Build, Renovate, or Upgrade In Place: A Case Study
Updated: Apr 21
A client needed to address power and cooling issues with their 5,000 square foot server room. The facility was the single most critical piece of real estate for the global media company. An outage at the facility would mean damage to the brand and complete and instant loss of revenues until services could be restored.
While FEA did not design the original power and cooling systems, having been working with the client since 1995, we were aware of the data center’s power and cooling shortcomings. Working with the facilities department, we presented the issues to upper management in early 2017 which included:
Misapplication of the air conditioning system and inability to cool more than 50% of the UPS capacity.
Single points of failure in the power distribution system.
Non-maintainable equipment (switchgear, circuit breakers, etc.).
Not meeting the company’s critical infrastructure design criteria.
FEA was asked to study four options and provide a schematic design. The options included:
Upgrade the existing facility in place.
Renovate an existing space on campus.
Build a new facility.
The technical advantages, implementation requirements, cost, schedule and risk for each option were determined and evaluated. Ultimately, the team recommended upgrading the existing data center in place because that option met their technical requirements with an acceptable budget and schedule. It was also the least disruptive to their operations both near and long term. The biggest challenge was to design and implement the upgrades in an active data center without taking a shutdown.
Upgrading the existing chiller plant was not possible without taking a shutdown, and a shutdown was not an option. Since no work could be performed on the existing chiller plant, FEA designed a new 350 ton water-cooled chiller plant and CRAH galleries. The new chiller was piped to back up the existing plant and the CRAHs replaced the existing data center cooling system that was inefficient and ineffective.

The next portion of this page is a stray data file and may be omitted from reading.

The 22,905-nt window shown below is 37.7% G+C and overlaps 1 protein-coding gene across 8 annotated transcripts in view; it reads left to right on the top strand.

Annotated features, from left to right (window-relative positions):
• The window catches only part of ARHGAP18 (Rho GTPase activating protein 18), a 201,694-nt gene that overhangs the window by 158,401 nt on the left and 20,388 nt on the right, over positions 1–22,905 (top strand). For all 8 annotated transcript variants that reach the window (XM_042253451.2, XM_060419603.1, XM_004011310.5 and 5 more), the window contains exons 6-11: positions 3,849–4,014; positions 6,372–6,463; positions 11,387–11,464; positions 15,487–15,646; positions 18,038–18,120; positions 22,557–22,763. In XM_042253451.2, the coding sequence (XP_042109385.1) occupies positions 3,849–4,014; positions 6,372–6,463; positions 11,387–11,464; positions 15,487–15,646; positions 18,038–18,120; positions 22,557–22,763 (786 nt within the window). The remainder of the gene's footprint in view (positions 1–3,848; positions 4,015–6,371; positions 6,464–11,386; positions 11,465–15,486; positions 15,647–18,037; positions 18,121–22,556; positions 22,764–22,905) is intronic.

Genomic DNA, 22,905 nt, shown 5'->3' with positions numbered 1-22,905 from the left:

The biggest challenge was removing portions of the old air handlers and ductwork system to make way for the new, while maintaining cooling to the operating data center. To accomplish this the design included three phases where approximately one third of the old system was removed at a time. Temporary cooling was installed and commissioned before each phases’ demolition. Close coordination was required between the facilities department, trade contractors and FEA engineers to plan, test and execute each step of the project.
The existing electrical systems included an A and B substation, however the way the cooling plant was powered, if either substation was down for a scheduled or unscheduled outage, all cooling was lost. The only way to address this issue was to install new substations to refeed the old and provide the capacity to properly checkerboard the new and existing cooling systems. The new substation allowed us to design in critical component maintainability and automatic restoration features as well. The primary feeders to the building were also reconfigured to provide redundant feeds. This allowed the client to meet their mission critical design standards and switch loads to free up circuits for preventative maintenance. The benefit of the new power distribution and cooling plant was immediately realized before the project was completed.
FEA served as the prime professional providing MEP-FP engineering. We lead a multi-disciplinary team including the architecture, and civil and structural engineers. FEA was engaged from programming, design development, final design, construction administration and commissioning. This was one of the most challenging projects we have ever taken on from a design, coordination and implementation aspect, due to the existing conditions and criticality of the environment.
The project has recently reached the substantially complete milestone and has already payed dividends. The new power and cooling infrastructure permitted the team to perform electrical shutdowns so new, redundant feeds could be installed in de-energized panels, without subjecting workers to arc flash safety hazards. This resiliency will serve the data center well in the future, allowing them to perform scheduled maintenance. Prior to this upgrade they were living on borrowed time. Sooner or later an equipment failure would take them down. Now they can be confident the new system will be able to handle equipment failures while increasing the overall cooling effectiveness and efficiency.